Within the last 5 to 6 years student engagement has been apart of the buzz words in education. So what exactly is student engagement? Student engagement can be defined qualitatively by the actions of students as they complete a task. When looking for student engagement these actions can be observed: the students are attracted to their work, they persist in their work despite challenges and obstacles, and they take visible delight in accomplishing their work.
This week I have been teaching two by two multiplication and then I began to teach the first part of factors and multiples. The picture below is a sample of the completed activity by a student after being taught factors.
As a former middle school math teacher I realized that this standard could be difficult for 4th grade students because it was previously introduced in 5th grade and reinforced in 6th grade. Before teaching this lesson I anticipated that my students would struggle with this skill because of their weak conceptual foundation of multiplication from 3rd grade. After much thought I figured that this would be a perfect activity for them because it would give them another opportunity to practice and cement their understanding of multiplication with another concept. The Bone Factory
After completing this activity I asked one of my students did she like the activity and she said yes. I then asked her what did she like about the activity and she said, “Coloring the dog”. This response made me reflect on what kind of activities that I have been giving my students this year to support my objectives. I had recently noticed that my student engagement has been dwindling and the students were in kind of a rote state of learning. I now know the reason behind the decline.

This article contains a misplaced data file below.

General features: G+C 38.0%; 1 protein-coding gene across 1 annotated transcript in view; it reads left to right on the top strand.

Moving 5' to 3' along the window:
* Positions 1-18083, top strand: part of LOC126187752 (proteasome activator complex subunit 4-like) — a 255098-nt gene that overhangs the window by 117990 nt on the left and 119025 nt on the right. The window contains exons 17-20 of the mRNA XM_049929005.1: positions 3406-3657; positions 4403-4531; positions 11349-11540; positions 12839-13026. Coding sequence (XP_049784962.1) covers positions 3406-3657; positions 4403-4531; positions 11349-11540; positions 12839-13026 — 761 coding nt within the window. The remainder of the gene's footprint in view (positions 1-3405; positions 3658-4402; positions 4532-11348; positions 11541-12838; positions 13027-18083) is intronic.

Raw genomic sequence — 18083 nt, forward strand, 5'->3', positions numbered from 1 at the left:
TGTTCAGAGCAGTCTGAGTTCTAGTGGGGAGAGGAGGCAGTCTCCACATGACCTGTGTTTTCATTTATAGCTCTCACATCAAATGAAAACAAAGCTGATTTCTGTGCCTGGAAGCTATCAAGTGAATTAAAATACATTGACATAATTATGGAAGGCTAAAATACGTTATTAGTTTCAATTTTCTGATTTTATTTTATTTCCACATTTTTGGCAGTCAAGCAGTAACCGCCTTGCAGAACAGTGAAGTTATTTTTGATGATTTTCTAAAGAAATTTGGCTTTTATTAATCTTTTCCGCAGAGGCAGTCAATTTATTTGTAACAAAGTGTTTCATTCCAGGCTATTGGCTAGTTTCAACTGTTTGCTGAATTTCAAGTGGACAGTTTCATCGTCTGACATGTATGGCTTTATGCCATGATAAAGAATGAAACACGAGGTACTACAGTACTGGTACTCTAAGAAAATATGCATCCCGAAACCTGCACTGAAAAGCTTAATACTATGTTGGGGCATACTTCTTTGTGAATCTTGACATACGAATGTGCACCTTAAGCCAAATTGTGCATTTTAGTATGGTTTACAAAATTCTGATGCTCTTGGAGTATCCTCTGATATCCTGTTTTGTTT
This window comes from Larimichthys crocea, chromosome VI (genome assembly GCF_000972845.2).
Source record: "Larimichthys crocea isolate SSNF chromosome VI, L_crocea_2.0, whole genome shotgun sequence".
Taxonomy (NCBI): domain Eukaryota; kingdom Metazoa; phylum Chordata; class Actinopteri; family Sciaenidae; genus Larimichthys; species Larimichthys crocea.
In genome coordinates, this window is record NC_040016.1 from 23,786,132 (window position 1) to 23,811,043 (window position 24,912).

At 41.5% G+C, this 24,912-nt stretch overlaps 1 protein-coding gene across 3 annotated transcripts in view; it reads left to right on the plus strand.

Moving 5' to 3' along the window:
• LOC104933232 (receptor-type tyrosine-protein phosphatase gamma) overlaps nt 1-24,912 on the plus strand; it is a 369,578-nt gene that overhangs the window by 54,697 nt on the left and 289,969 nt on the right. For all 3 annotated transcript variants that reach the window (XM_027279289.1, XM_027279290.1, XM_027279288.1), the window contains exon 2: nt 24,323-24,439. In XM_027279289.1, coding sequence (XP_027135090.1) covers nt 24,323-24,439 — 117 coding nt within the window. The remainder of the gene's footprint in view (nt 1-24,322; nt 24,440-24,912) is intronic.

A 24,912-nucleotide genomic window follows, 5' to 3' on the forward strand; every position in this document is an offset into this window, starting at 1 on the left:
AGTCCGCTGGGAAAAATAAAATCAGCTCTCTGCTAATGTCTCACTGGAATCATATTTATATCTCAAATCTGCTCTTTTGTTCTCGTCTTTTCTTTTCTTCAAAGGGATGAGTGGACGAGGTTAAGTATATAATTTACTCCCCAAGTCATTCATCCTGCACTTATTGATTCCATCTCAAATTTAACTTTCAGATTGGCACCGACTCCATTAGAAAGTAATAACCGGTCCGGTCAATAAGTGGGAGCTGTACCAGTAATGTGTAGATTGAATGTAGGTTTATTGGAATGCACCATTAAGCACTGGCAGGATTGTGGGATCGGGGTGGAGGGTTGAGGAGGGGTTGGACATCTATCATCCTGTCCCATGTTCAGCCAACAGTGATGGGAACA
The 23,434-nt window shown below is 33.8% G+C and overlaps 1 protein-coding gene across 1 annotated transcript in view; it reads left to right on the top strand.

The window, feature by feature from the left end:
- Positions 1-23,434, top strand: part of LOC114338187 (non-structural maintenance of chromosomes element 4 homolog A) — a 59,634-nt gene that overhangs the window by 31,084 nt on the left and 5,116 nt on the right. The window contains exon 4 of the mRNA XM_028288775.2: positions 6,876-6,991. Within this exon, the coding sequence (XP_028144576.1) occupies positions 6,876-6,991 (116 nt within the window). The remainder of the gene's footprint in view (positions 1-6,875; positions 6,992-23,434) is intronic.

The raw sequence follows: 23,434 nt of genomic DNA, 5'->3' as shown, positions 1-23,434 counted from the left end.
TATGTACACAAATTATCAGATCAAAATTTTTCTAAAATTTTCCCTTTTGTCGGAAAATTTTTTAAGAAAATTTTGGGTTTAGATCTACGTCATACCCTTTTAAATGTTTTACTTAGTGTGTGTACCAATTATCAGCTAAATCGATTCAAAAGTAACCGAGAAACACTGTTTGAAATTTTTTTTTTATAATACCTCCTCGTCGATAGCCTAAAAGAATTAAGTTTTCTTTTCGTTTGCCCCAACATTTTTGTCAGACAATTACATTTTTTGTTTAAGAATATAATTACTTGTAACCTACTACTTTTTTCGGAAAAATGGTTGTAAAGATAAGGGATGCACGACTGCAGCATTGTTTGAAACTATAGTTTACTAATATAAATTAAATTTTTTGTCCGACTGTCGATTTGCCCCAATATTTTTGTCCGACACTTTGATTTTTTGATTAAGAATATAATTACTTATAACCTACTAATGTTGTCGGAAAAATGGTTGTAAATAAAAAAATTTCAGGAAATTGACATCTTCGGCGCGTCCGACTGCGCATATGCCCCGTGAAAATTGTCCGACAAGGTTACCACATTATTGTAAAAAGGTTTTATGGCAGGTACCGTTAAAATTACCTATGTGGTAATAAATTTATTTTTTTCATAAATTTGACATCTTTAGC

In past years I did more coloring , cutting and pasting activities with various concepts than I have this year. My rationale behind this change was I thought that because my students this year were so far behind that I needed to change the types of activities that I gave them. Boy, was I so wrong!!!
As teachers I think that we sometimes forget that we are actually teaching children, because the high stakes testing often over shadow what activities will motivate students to complete their work and keep them engaged. Even though my students are not proficient with their multiplication facts I had 100% student engagement with this activity and perseverance; even from a student who has not attempted to complete many assignments this year felt compelled to complete my factor activity!
I have begun to realized that even though my students are not stellar at their multiplication facts and still sometimes count on their fingers, motivation is the vehicle for high student engagement. Although this activity may look like it could have been done by a 1st or 2nd grader, it motivated my students to show mastery of 2 math concepts that many middle school students cannot comprehend.